In the Director of Public Prosecutions et al v Roddy Felix et al this Court considered whether the power of the Director of Public Prosecutions and/or the Commissioner of Police to initiate criminal proceedings is suspended pending the outcome of a coroner’s inquiry in circumstances that bring section 9 of the Coroners Act into play.
The Court examined the relationship between section 71 of the Grenada Constitution Order, 1973 which deals with the DPP’s power to initiate, take over and continue, or discontinue criminal proceedings etc and the Coroners Act. The Court held that both the DPP and the Commissioner have the power to initiate criminal proceedings and that nothing in the Coroners Act postpones or takes away that right. If these officials have to await the outcome of a coroner’s inquest before they can initiate criminal proceedings, it would be a restriction on their powers, and, in the case of the DPP, a breach of section 71 of the Constitution. The Coroners Act contains one of the two ways of initiating criminal proceedings in the case of a suspicious death of a person in custody. It does not shut out or postpone the alternative route of the Commissioner or the DPP exercising their independent power to initiate murder or manslaughter proceedings in the Magistrate’s Court.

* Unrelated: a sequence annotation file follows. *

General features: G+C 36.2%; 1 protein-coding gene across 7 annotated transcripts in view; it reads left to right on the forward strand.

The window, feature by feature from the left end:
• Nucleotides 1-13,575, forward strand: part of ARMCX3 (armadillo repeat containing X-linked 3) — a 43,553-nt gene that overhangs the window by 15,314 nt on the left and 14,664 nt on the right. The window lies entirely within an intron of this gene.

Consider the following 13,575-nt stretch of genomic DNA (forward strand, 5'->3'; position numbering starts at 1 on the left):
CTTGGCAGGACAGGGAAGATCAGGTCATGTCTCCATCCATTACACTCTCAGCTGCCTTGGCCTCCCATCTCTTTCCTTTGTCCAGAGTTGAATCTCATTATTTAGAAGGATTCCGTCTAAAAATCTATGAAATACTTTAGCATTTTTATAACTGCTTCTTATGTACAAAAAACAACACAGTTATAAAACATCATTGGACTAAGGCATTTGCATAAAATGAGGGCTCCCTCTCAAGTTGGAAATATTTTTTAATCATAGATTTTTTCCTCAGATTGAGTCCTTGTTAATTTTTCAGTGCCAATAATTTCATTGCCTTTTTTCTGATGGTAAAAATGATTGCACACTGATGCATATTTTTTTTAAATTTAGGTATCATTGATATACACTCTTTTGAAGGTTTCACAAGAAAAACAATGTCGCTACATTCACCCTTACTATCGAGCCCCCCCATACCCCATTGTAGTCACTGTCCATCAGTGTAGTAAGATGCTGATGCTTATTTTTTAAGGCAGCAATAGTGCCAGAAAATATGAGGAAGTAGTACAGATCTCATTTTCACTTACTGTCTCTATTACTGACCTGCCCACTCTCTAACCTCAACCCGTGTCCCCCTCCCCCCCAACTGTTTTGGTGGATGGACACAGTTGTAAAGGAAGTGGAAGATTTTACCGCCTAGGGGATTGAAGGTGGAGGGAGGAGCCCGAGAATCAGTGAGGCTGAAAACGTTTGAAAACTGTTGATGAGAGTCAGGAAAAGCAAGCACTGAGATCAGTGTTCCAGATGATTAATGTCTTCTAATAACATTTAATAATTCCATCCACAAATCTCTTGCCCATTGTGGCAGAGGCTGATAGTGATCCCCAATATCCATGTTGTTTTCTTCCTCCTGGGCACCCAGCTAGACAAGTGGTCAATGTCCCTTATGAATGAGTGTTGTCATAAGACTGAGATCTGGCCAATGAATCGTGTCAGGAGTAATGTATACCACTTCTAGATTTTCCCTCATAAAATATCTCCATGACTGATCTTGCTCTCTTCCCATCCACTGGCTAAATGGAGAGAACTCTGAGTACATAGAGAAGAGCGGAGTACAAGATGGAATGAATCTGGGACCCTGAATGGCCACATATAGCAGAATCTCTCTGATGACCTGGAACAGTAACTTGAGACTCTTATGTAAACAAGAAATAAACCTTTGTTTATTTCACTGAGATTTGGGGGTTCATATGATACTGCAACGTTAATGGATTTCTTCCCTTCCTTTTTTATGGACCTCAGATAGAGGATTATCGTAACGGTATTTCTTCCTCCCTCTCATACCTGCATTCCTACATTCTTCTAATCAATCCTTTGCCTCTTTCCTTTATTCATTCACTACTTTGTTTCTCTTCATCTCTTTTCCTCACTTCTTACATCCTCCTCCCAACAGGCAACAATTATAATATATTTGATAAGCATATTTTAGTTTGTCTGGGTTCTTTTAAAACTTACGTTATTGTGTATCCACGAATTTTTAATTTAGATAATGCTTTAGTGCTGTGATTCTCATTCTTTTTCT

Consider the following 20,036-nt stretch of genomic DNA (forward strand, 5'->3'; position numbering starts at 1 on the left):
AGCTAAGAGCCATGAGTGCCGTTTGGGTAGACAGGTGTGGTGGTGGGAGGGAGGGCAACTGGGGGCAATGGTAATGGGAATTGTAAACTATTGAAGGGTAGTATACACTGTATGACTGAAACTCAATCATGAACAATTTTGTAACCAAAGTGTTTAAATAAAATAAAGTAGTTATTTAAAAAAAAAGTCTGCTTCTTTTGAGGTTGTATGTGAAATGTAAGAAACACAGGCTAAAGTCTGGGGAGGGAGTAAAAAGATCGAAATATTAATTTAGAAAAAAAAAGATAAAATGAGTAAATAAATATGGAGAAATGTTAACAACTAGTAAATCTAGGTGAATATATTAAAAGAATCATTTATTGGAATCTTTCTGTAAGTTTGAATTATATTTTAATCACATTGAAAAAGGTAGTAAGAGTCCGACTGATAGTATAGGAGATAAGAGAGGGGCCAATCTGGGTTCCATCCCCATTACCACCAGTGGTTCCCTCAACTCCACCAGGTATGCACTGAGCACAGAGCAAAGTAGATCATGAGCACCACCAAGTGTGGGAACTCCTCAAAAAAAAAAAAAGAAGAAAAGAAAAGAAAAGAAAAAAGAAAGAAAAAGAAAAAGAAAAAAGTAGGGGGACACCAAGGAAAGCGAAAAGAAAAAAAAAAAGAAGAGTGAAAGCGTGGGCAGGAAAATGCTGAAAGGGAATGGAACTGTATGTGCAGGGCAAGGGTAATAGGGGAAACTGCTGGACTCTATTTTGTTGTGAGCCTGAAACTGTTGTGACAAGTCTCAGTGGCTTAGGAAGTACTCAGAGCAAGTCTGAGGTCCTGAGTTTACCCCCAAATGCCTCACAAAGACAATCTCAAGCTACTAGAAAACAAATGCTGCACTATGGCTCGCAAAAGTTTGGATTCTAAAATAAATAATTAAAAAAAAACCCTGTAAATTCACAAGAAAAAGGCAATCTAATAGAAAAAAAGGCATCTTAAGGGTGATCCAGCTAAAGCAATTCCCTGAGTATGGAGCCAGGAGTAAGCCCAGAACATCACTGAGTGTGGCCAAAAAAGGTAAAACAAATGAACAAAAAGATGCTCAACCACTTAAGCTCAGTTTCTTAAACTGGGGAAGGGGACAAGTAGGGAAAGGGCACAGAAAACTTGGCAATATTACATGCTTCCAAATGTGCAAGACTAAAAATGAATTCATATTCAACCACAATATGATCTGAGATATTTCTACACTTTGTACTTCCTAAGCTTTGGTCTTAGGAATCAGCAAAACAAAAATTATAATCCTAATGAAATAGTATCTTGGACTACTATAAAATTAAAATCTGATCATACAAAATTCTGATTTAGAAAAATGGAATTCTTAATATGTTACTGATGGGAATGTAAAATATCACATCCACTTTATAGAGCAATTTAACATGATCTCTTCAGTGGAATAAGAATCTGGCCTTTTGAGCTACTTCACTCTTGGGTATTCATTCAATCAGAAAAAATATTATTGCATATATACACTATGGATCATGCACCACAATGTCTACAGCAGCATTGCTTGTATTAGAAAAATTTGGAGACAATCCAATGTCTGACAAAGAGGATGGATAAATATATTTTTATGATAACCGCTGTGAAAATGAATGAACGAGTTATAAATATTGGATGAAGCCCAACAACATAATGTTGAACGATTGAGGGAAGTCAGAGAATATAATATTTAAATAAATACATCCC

The Court also found that the DPP’s powers to initiate, take over and continue, or discontinue criminal proceedings at such times as the DDP sees fit are clearly defined in section 71 of the Constitution. Restricting the DPP’s constitutional power to prosecute criminal offences by an existing law, namely, section 9 of the Coroners Act, would be an improper, if not contrary use of the existing law principle. Section 9 should not be construed by reading into the section a limit on the DPP’s constitutional powers. If anything, the coroner’s mandatory duty under section 9 should be construed as being subject to the DPP’s overarching constitutional power to control criminal proceedings. The power to prevent the DPP and the Commissioner from commencing criminal proceedings was not included in the Coroners Act and that power should not be implied into the Act. Even if the power could be implied into section 9, it would be inconsistent with section 71 of the Constitution and to that extent would be void, or, as an existing law, would be required to be read with such modification as to yield to the provisions of section 71 of the Constitution.